There’s a new sheriff in town in Ocean View, and he’s vowed to give the gangs and drug lords who have longed plagued the area nowhere to hide.
The reality that both Ocean View and Masiphumelele have known, increasingly, in the past two years, has been grim, and both communities had lost hope, and faith in the police.
But now Lieutenant Colonel Monwabisi Buzwayo has taken over at Ocean View police station, and his message is clear: he will have no corruption in his station; he will give criminals no quarter and he will do all he can to rebuild the broken communities he serves.
“I will not hesitate,” he said, in an interview with the Echo last week. “If the community comes to me with evidence or good information about any corruption at Ocean View station, I will act on it. We will not have that, here. This community needs to know that they can come to us, that they can trust us, that we are here to protect them,” he said.
The Ocean View precinct is a world away from the Winelands village of McGregor, where Lieutenant Colonel Buzwayo was station commander, but he said his stint there had taught him the importance of building a strong community partnership.
“McGregor is a small place, but our relationship with our community there was outstanding. And we had, in that small area, 72 neighbourhood watches.”
He has already met with members of the Ocean View Community Police Forum, and he said he looked forward to working with them.
“Clear communication with all sectors of the community is absolutely vital to the success of the service that we, as SAPS, can provide,” he said.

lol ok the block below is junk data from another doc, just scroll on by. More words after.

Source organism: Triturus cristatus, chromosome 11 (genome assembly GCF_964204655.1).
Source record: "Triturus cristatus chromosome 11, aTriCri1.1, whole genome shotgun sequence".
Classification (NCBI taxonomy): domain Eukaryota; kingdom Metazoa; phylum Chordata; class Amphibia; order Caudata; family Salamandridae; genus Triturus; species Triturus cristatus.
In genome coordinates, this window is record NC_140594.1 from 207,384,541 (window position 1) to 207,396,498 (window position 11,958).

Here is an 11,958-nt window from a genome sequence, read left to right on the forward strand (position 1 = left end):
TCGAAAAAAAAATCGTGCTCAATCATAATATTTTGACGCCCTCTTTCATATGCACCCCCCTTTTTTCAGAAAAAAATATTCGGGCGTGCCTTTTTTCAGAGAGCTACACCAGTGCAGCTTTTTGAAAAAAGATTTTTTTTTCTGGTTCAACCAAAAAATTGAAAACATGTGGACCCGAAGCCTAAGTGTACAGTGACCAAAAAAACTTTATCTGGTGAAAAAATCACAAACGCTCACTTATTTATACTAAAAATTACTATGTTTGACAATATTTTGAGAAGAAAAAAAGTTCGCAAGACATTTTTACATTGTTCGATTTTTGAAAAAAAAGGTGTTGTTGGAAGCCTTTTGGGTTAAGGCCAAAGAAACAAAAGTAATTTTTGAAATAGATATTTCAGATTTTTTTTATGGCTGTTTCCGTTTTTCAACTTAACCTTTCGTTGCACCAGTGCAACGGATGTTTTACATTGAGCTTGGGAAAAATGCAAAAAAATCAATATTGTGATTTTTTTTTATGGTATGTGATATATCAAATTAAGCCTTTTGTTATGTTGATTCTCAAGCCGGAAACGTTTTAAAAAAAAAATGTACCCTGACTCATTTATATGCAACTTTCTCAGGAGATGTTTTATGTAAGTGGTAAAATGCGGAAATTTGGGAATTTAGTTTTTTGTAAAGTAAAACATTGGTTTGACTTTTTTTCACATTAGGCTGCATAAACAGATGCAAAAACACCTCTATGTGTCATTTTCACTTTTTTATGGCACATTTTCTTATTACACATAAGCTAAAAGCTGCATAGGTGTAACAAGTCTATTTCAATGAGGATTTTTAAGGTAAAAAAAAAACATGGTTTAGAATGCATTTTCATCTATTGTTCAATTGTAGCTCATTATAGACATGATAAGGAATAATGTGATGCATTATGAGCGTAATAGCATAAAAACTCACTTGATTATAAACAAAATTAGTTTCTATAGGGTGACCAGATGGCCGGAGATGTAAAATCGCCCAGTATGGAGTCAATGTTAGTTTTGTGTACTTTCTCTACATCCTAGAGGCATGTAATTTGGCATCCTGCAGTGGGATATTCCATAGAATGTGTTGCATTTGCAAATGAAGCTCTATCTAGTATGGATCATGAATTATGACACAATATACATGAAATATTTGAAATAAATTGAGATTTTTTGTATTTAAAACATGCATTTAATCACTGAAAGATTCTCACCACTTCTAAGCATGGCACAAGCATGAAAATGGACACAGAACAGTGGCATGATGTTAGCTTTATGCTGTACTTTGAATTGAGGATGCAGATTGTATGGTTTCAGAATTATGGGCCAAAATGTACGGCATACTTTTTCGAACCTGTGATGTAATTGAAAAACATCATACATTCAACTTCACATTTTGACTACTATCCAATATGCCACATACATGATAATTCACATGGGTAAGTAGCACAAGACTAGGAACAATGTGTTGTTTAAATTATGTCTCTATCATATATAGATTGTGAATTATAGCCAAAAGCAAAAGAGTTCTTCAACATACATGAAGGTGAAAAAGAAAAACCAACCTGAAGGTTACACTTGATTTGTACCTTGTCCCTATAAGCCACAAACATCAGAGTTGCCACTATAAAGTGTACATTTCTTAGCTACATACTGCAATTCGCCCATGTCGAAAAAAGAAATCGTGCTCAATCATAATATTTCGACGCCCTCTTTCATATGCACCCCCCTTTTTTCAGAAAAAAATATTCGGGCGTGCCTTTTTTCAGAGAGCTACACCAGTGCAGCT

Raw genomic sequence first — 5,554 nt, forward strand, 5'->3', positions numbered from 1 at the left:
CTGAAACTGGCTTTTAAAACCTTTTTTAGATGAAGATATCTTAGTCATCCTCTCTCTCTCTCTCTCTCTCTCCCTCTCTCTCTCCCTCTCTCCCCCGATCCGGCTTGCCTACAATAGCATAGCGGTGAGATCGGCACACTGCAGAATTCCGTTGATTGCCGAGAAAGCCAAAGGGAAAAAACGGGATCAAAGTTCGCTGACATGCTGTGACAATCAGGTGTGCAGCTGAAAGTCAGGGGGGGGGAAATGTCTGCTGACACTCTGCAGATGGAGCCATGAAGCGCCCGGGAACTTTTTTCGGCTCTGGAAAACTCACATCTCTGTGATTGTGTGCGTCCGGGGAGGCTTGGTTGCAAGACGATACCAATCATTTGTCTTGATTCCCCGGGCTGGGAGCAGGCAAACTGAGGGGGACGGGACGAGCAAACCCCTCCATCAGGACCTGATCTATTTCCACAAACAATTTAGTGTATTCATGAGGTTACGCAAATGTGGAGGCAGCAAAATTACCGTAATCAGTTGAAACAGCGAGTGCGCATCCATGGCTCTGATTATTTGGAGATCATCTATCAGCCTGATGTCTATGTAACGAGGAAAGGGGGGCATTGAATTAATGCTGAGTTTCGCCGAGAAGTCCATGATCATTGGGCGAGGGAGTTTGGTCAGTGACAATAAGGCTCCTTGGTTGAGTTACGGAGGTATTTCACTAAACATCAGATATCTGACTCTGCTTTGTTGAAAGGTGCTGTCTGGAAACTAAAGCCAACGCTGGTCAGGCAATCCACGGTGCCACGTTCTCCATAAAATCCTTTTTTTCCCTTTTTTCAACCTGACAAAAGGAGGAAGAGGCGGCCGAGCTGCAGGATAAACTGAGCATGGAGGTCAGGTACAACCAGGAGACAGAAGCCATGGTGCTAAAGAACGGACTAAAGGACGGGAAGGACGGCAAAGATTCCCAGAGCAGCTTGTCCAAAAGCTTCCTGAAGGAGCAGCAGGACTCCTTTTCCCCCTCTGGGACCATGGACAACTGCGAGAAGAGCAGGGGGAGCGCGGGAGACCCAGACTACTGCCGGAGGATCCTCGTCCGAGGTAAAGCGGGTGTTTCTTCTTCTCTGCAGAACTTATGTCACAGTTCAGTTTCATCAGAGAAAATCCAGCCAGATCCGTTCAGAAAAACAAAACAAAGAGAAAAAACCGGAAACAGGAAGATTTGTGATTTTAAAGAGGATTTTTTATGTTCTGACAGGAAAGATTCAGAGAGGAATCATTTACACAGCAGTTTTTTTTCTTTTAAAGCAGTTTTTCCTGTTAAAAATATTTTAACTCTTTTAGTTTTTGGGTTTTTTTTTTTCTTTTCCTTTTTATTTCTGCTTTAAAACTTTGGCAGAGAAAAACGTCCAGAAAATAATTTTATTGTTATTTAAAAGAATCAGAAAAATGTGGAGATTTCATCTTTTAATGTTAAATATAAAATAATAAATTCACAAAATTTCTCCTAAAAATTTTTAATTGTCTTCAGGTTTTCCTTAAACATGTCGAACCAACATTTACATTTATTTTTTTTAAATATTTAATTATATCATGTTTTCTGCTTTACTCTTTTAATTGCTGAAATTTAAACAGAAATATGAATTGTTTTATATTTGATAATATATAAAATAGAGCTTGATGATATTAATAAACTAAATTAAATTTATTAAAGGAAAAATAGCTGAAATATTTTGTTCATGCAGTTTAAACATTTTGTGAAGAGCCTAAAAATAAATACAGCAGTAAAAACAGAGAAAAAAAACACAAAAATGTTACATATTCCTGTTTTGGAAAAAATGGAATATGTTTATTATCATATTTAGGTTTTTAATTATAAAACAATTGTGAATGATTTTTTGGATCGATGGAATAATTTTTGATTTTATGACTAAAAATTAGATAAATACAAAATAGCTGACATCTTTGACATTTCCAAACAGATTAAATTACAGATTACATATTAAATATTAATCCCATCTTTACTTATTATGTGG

“People in the community know and see things. In McGregor, we set up different WhatsApp groups, and even if someone saw a suspicious person just walking down the street, they would tell us. We were well connected to everything that was happening in that area. I plan to create that same level of communication with my communities here.”
He said he was well aware of his new precinct’s bitter history, and the drug turf wars would be a top priority.
I know there have been gangs shooting here, day and night. I am well aware of the challenges I am faced with. And that is why I am here,” he said, urging communities to again have faith in the station and not judge it on their past experiences.
He said he wanted to involve youth and business forums, build up community patrols and create a network of partnerships with locals to aid crime prevention.
“Anything is possible; together, we can do anything,” he said. “When the people of a community are separated from one another, then the criminals conquer. We need to come together and be as one, stand together against crime.”
His career began in 2002, and he has worked his way up from Dutywa police station in the Eastern Cape, through the Butterworth cluster there, and as a visible-policing coordinator at Mthatha police station before taking over as station commander at McGregor. He took over officially at Ocean View on Monday November 13 and was introduced to the CPF at an executive committee meeting, at the multi-purpose centre, on Wednesday November 15.
He also met the members of the Six Sisters Neighbourhood Watch and thanked them for sacrificing their time to make the community safer.
“The world needs more people like you,” he told them.
Over the years, there have been many rallies and marches against crime in the area and complaints that SAPS has failed to deal with the problem. Residents have described themselves as a forgotten community, ignored and neglected by the authorities.
But Kathy Cronje, chairwoman of the Ocean View CPF, has welcomed Lieutenant Colonel Buzwayo’s appointment, saying the community was sure to feel satisfied that their voices would now be heard.